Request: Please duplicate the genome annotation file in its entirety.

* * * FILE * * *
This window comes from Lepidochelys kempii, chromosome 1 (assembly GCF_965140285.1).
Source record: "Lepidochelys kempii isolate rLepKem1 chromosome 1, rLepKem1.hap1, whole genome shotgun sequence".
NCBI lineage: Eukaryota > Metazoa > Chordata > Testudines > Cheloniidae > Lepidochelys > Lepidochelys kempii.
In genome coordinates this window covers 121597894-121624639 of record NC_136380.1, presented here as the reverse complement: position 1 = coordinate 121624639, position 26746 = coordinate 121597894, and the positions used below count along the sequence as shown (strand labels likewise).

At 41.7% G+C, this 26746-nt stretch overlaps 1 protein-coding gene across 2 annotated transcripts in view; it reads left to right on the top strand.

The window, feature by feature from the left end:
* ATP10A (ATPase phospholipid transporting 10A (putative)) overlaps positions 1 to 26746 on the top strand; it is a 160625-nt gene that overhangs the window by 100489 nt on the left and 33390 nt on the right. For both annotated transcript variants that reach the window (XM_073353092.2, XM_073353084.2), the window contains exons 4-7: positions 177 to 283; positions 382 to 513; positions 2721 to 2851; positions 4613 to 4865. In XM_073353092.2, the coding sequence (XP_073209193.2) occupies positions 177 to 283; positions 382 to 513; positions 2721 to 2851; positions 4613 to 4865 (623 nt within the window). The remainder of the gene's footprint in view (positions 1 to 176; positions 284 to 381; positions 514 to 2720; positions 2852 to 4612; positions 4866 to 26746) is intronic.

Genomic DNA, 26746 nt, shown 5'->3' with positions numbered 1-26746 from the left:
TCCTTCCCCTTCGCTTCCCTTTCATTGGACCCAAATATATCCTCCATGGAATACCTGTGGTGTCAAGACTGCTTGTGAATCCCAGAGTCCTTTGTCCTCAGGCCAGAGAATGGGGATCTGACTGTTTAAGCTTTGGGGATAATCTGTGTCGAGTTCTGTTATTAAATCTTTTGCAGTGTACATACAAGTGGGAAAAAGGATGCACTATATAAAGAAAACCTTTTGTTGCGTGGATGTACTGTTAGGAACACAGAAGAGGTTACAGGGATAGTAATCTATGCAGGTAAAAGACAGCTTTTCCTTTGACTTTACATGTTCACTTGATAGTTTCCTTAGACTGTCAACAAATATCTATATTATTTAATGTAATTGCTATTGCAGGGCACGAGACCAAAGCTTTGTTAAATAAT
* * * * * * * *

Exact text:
This window comes from Lepidochelys kempii, chromosome 1 (assembly GCF_965140285.1).
Source record: "Lepidochelys kempii isolate rLepKem1 chromosome 1, rLepKem1.hap1, whole genome shotgun sequence".
NCBI lineage: Eukaryota > Metazoa > Chordata > Testudines > Cheloniidae > Lepidochelys > Lepidochelys kempii.
In genome coordinates this window covers 121597894-121624639 of record NC_136380.1, presented here as the reverse complement: position 1 = coordinate 121624639, position 26746 = coordinate 121597894, and the positions used below count along the sequence as shown (strand labels likewise).

At 41.7% G+C, this 26746-nt stretch overlaps 1 protein-coding gene across 2 annotated transcripts in view; it reads left to right on the top strand.

The window, feature by feature from the left end:
* ATP10A (ATPase phospholipid transporting 10A (putative)) overlaps positions 1 to 26746 on the top strand; it is a 160625-nt gene that overhangs the window by 100489 nt on the left and 33390 nt on the right. For both annotated transcript variants that reach the window (XM_073353092.2, XM_073353084.2), the window contains exons 4-7: positions 177 to 283; positions 382 to 513; positions 2721 to 2851; positions 4613 to 4865. In XM_073353092.2, the coding sequence (XP_073209193.2) occupies positions 177 to 283; positions 382 to 513; positions 2721 to 2851; positions 4613 to 4865 (623 nt within the window). The remainder of the gene's footprint in view (positions 1 to 176; positions 284 to 381; positions 514 to 2720; positions 2852 to 4612; positions 4866 to 26746) is intronic.

Genomic DNA, 26746 nt, shown 5'->3' with positions numbered 1-26746 from the left:
TCCTTCCCCTTCGCTTCCCTTTCATTGGACCCAAATATATCCTCCATGGAATACCTGTGGTGTCAAGACTGCTTGTGAATCCCAGAGTCCTTTGTCCTCAGGCCAGAGAATGGGGATCTGACTGTTTAAGCTTTGGGGATAATCTGTGTCGAGTTCTGTTATTAAATCTTTTGCAGTGTACATACAAGTGGGAAAAAGGATGCACTATATAAAGAAAACCTTTTGTTGCGTGGATGTACTGTTAGGAACACAGAAGAGGTTACAGGGATAGTAATCTATGCAGGTAAAAGACAGCTTTTCCTTTGACTTTACATGTTCACTTGATAGTTTCCTTAGACTGTCAACAAATATCTATATTATTTAATGTAATTGCTATTGCAGGGCACGAGACCAAAGCTTTGTTAAATAAT